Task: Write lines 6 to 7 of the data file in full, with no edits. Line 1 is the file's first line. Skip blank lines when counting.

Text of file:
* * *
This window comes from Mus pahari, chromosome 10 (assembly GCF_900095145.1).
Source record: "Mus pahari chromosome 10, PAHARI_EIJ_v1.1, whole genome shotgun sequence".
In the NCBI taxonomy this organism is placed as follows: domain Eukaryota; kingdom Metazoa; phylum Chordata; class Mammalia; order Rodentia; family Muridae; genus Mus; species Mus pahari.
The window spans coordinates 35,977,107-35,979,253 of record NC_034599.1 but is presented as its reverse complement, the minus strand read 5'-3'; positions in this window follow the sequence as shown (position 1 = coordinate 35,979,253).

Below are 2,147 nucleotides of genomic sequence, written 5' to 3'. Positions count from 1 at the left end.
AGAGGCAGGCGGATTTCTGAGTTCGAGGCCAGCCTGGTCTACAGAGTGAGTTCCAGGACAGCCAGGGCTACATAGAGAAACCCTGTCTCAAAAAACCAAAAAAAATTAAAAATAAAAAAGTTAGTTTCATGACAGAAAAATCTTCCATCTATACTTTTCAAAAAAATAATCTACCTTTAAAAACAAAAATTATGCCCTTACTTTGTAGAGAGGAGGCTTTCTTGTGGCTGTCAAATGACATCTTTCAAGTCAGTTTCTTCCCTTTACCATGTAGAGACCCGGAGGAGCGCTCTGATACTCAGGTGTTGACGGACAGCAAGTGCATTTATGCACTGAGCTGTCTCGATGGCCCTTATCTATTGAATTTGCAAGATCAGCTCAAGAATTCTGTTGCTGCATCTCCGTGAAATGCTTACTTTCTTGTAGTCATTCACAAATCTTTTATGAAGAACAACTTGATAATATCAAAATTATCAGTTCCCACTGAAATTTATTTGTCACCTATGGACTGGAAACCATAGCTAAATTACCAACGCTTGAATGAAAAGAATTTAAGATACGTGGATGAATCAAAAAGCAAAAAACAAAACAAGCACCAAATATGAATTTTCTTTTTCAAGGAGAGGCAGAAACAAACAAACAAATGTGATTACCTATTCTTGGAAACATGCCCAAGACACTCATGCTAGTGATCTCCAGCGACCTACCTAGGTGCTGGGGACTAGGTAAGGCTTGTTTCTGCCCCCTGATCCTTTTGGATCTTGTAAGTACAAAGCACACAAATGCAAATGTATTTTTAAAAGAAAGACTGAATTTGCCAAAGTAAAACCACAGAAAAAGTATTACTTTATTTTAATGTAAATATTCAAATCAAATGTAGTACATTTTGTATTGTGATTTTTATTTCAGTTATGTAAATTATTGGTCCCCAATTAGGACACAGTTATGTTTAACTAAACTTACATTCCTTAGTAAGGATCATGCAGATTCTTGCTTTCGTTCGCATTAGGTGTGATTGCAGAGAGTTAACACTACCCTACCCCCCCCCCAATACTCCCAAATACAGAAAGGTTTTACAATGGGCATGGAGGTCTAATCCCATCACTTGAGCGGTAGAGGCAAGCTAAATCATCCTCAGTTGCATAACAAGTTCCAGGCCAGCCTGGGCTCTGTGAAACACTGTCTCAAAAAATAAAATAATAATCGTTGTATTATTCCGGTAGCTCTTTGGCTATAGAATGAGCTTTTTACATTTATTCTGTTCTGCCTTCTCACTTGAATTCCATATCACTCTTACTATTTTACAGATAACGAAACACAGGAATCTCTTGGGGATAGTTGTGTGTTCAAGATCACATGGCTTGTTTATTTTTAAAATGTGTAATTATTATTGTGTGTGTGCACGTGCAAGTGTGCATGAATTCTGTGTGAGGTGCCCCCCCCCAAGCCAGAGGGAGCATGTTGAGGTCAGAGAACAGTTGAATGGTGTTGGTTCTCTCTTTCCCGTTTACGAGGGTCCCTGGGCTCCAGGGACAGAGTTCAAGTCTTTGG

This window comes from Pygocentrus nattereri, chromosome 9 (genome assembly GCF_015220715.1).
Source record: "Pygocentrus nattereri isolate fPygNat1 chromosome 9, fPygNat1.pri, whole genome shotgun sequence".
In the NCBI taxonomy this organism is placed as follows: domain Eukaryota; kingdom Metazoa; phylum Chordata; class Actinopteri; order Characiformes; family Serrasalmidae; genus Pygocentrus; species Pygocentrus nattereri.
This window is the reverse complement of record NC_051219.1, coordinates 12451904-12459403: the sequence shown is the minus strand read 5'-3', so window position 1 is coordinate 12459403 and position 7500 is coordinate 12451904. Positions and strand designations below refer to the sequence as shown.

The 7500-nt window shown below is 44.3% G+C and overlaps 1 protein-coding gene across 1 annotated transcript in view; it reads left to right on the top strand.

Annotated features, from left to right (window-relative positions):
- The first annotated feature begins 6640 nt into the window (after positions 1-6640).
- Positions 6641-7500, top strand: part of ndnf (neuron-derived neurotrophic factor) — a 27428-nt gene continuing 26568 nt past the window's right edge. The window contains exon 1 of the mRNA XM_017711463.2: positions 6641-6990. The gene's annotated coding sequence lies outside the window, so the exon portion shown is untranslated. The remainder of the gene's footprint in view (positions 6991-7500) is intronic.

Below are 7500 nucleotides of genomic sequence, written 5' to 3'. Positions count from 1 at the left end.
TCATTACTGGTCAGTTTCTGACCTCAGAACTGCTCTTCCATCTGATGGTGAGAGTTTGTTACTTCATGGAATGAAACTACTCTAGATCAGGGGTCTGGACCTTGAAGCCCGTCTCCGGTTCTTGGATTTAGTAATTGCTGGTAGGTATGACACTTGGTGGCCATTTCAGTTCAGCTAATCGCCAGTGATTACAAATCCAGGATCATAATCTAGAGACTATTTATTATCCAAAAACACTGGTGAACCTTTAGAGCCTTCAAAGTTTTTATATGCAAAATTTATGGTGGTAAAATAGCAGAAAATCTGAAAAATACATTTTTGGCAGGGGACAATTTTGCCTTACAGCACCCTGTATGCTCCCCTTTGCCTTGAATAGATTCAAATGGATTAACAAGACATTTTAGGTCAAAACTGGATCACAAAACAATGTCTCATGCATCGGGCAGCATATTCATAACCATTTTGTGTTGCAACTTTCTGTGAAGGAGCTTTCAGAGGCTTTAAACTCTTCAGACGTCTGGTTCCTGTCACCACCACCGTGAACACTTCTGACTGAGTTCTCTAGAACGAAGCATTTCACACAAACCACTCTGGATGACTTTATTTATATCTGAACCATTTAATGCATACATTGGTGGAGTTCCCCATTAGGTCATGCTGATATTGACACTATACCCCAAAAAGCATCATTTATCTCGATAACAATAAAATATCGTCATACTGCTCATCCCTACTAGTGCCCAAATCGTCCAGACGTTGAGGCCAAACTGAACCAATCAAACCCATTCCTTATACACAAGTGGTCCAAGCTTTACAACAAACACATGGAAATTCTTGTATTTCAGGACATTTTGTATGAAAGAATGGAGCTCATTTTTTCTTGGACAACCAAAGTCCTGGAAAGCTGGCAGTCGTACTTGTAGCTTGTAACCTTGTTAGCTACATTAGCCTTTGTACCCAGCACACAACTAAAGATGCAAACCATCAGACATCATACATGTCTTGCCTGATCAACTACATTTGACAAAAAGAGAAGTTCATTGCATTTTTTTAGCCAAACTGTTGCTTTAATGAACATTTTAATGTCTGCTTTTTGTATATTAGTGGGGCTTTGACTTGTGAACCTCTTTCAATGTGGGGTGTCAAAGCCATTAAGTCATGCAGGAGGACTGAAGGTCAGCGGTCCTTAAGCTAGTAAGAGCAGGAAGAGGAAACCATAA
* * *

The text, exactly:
AGAGGCAGGCGGATTTCTGAGTTCGAGGCCAGCCTGGTCTACAGAGTGAGTTCCAGGACAGCCAGGGCTACATAGAGAAACCCTGTCTCAAAAAACCAAAAAAAATTAAAAATAAAAAAGTTAGTTTCATGACAGAAAAATCTTCCATCTATACTTTTCAAAAAAATAATCTACCTTTAAAAACAAAAATTATGCCCTTACTTTGTAGAGAGGAGGCTTTCTTGTGGCTGTCAAATGACATCTTTCAAGTCAGTTTCTTCCCTTTACCATGTAGAGACCCGGAGGAGCGCTCTGATACTCAGGTGTTGACGGACAGCAAGTGCATTTATGCACTGAGCTGTCTCGATGGCCCTTATCTATTGAATTTGCAAGATCAGCTCAAGAATTCTGTTGCTGCATCTCCGTGAAATGCTTACTTTCTTGTAGTCATTCACAAATCTTTTATGAAGAACAACTTGATAATATCAAAATTATCAGTTCCCACTGAAATTTATTTGTCACCTATGGACTGGAAACCATAGCTAAATTACCAACGCTTGAATGAAAAGAATTTAAGATACGTGGATGAATCAAAAAGCAAAAAACAAAACAAGCACCAAATATGAATTTTCTTTTTCAAGGAGAGGCAGAAACAAACAAACAAATGTGATTACCTATTCTTGGAAACATGCCCAAGACACTCATGCTAGTGATCTCCAGCGACCTACCTAGGTGCTGGGGACTAGGTAAGGCTTGTTTCTGCCCCCTGATCCTTTTGGATCTTGTAAGTACAAAGCACACAAATGCAAATGTATTTTTAAAAGAAAGACTGAATTTGCCAAAGTAAAACCACAGAAAAAGTATTACTTTATTTTAATGTAAATATTCAAATCAAATGTAGTACATTTTGTATTGTGATTTTTATTTCAGTTATGTAAATTATTGGTCCCCAATTAGGACACAGTTATGTTTAACTAAACTTACATTCCTTAGTAAGGATCATGCAGATTCTTGCTTTCGTTCGCATTAGGTGTGATTGCAGAGAGTTAACACTACCCTACCCCCCCCCCAATACTCCCAAATACAGAAAGGTTTTACAATGGGCATGGAGGTCTAATCCCATCACTTGAGCGGTAGAGGCAAGCTAAATCATCCTCAGTTGCATAACAAGTTCCAGGCCAGCCTGGGCTCTGTGAAACACTGTCTCAAAAAATAAAATAATAATCGTTGTATTATTCCGGTAGCTCTTTGGCTATAGAATGAGCTTTTTACATTTATTCTGTTCTGCCTTCTCACTTGAATTCCATATCACTCTTACTATTTTACAGATAACGAAACACAGGAATCTCTTGGGGATAGTTGTGTGTTCAAGATCACATGGCTTGTTTATTTTTAAAATGTGTAATTATTATTGTGTGTGTGCACGTGCAAGTGTGCATGAATTCTGTGTGAGGTGCCCCCCCCCAAGCCAGAGGGAGCATGTTGAGGTCAGAGAACAGTTGAATGGTGTTGGTTCTCTCTTTCCCGTTTACGAGGGTCCCTGGGCTCCAGGGACAGAGTTCAAGTCTTTGG

This window comes from Pygocentrus nattereri, chromosome 9 (genome assembly GCF_015220715.1).